However, there will still be a challenge for local authorities and their lawyers to ensure that their houses are in order and that compliance happens on their side. There is now no future in tactical non-compliance with a timetable to allow other steps such as surveillance to be undertaken; instead tactics will need to be formulated around court directions to ensure compliance happens. If a local authority's position is protected in this way, then it will be in the best possible position procedurally, in the event of default by opponents.

Post Mitchell judicial support

Mitchell has been strongly affirmed in the Court of Appeal in both Theverajah v Riordan [2014] in which default expressly precluded the claimant from even raising certain arguments at trial and Durrant v Avon & Somerset Police [2013], in which a trivial breach was not forgiven as no prompt application had been made for relief, nearly two months having elapsed. Last week's Court of Appeal decision in Chartwell v Fergies [2014] upholding a first instance decision to grant relief from sanctions has brought some balance to the debate and has demonstrated that a more measured approach is now required from all courts. However this should not detract from the overarching message of compliance.

On 21st March the Civil Justice Council hosted the most significant debate yet on where we now stand on implementation of the Jackson/LASPO changes 12 months on. We attended alongside stakeholders from all interested bodies, as well as the judiciary, and it included presentations from both Lord Justice Jackson himself and the Master of the Rolls Lord Dyson. On the strict approach to compliance with orders as seen in the Mitchell case, the conference was told that the new approach, as expected, is here to stay. Lord Dyson said he was "fairly unrepentant" about the decision, but accepted that more decisions were needed from the Court of Appeal to deal with further points arising out of cases, and that it would take another 12 months for the new approach to compliance to bed down.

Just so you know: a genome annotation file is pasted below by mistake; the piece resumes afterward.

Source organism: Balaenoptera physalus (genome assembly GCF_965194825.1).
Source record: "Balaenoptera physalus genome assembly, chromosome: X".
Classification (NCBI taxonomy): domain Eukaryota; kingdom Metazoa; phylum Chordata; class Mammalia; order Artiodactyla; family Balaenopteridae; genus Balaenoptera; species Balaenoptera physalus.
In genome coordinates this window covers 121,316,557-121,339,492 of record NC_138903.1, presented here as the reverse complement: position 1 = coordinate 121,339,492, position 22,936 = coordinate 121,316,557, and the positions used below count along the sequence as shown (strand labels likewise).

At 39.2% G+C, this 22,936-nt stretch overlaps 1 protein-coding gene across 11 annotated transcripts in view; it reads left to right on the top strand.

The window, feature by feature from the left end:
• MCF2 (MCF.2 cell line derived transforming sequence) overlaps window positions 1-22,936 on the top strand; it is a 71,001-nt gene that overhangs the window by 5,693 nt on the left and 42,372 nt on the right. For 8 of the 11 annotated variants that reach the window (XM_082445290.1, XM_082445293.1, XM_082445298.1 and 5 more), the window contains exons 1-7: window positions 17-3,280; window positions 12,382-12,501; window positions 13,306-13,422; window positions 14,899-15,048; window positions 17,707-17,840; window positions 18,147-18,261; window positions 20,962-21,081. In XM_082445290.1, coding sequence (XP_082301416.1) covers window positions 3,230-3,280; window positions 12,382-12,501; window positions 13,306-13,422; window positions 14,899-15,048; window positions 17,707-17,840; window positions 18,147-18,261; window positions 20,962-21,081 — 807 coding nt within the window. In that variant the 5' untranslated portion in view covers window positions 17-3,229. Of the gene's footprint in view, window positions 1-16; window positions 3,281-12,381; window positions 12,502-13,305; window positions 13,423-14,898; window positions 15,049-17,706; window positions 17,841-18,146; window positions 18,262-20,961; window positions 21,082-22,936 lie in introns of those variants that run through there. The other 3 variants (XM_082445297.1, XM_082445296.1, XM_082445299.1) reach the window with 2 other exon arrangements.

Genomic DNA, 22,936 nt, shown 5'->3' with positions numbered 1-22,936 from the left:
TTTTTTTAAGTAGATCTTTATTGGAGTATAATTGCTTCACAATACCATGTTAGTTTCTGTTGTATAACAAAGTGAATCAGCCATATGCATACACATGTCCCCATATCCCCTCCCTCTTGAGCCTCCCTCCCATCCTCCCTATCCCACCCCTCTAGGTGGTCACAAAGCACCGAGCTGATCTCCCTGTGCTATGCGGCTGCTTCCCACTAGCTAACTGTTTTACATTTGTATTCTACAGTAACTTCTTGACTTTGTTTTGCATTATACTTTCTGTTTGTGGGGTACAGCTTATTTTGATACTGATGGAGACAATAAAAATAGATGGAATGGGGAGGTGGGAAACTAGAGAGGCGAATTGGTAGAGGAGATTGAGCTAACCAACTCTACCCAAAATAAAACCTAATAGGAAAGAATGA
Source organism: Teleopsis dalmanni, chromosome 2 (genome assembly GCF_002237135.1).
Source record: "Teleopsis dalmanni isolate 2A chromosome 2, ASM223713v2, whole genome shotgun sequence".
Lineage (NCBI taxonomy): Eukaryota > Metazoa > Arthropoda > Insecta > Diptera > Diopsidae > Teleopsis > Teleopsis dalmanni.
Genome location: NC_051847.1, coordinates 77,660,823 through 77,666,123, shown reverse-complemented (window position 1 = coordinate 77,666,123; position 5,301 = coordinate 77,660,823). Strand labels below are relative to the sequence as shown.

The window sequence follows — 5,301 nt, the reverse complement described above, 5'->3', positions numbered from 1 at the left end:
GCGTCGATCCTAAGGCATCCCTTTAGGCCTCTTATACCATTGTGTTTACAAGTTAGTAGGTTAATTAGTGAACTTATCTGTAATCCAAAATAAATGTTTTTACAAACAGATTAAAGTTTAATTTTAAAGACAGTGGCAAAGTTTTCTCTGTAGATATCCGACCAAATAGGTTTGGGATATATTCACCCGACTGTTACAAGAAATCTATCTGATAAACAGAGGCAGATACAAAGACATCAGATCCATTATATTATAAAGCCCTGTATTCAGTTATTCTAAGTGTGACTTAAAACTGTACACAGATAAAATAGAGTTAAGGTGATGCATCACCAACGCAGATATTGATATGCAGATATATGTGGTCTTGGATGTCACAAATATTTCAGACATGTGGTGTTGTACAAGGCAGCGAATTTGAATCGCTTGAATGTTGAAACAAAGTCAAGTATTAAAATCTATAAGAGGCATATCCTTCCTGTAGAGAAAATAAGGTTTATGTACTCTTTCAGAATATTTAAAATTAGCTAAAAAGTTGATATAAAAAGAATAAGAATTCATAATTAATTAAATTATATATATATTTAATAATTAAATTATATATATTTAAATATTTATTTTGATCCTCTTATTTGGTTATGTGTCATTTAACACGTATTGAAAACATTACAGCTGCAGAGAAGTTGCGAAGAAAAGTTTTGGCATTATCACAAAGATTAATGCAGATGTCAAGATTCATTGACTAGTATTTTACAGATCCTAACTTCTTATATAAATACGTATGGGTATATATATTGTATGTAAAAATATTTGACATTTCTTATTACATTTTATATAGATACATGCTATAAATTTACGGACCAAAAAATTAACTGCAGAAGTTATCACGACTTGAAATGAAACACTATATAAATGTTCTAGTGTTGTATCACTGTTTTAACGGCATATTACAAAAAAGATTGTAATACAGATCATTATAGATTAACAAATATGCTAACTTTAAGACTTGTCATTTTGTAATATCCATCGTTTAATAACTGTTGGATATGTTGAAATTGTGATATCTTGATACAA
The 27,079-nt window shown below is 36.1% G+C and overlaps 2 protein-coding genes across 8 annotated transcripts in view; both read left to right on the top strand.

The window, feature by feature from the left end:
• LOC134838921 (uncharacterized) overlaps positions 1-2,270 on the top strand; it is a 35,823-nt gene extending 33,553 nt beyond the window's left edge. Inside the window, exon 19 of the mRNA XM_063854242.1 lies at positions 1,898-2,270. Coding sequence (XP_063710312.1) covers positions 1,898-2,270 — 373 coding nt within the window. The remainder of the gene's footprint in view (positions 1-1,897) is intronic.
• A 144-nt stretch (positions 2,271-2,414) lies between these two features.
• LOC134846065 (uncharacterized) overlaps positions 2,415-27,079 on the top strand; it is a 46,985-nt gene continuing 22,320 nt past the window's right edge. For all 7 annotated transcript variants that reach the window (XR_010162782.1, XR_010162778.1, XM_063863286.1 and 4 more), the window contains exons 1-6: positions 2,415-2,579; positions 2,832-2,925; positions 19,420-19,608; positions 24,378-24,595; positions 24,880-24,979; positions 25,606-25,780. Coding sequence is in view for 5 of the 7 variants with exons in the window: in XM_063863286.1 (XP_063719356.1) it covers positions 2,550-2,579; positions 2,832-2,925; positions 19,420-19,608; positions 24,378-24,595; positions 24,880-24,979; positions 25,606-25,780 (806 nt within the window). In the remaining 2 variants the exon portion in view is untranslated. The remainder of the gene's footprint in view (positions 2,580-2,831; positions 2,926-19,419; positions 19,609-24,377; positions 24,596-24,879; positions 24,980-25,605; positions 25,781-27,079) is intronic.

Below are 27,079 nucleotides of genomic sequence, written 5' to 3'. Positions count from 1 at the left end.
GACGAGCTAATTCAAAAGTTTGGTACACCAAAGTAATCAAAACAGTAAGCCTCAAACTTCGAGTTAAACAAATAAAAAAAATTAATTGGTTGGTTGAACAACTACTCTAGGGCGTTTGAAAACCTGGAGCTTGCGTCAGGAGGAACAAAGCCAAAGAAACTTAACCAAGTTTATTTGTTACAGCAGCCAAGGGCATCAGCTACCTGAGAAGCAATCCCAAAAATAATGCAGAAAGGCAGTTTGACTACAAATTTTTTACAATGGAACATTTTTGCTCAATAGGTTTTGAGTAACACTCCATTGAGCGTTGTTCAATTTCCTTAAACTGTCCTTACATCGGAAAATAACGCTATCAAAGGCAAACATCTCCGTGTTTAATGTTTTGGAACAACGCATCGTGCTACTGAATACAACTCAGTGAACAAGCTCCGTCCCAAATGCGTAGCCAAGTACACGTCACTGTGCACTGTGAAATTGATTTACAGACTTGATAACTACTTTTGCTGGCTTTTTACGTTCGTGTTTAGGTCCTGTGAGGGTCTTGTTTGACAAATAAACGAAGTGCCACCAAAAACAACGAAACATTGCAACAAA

What does all this mean for Local Authorities in practice?

  • The bottom line is that Orders must be complied with.

  • Similarly, make sure procedures are in place to ensure that proceedings, when served, are actioned with alacrity.

  • Do not allow claimants to obtain judgment in default – it may well be more difficult than ever to get this set aside. Make sure claims are investigated fully as soon as proceedings are issued – do not wait until directions are received from the court – this should not be your starting point.

  • When directions are provided by the court make sure that your lawyers send you a copy of the order made and that you/they tell all relevant witnesses what they are required to do and when. Remember, the issue of the Order should not be the start of your enquiries, search for documents etc. The key is to get the work done early.

  • If there are any problems with for example, sickness/holidays, tell your lawyers as soon as possible in order that any applications necessary can be made in good time. A court will not be interested if you have left it to a week before witness statements are due to find out that a witness is on his annual three week trip to the Bahamas!

  • Work closely with your lawyers and all witnesses, deal with enquiries in a timely manner and maintain good communication with all relevant witnesses to ensure that you are in a position to comply with the court timetable.

Contact

For further information, please contact Simon Denyer, Strategic Legal Development Partner, on 0161 604 1551.

By Simon Denyer

This information is intended as a general discussion surrounding the topics covered and is for guidance purposes only. It does not constitute legal advice and should not be regarded as a substitute for taking legal advice. DWF is not responsible for any activity undertaken based on this information.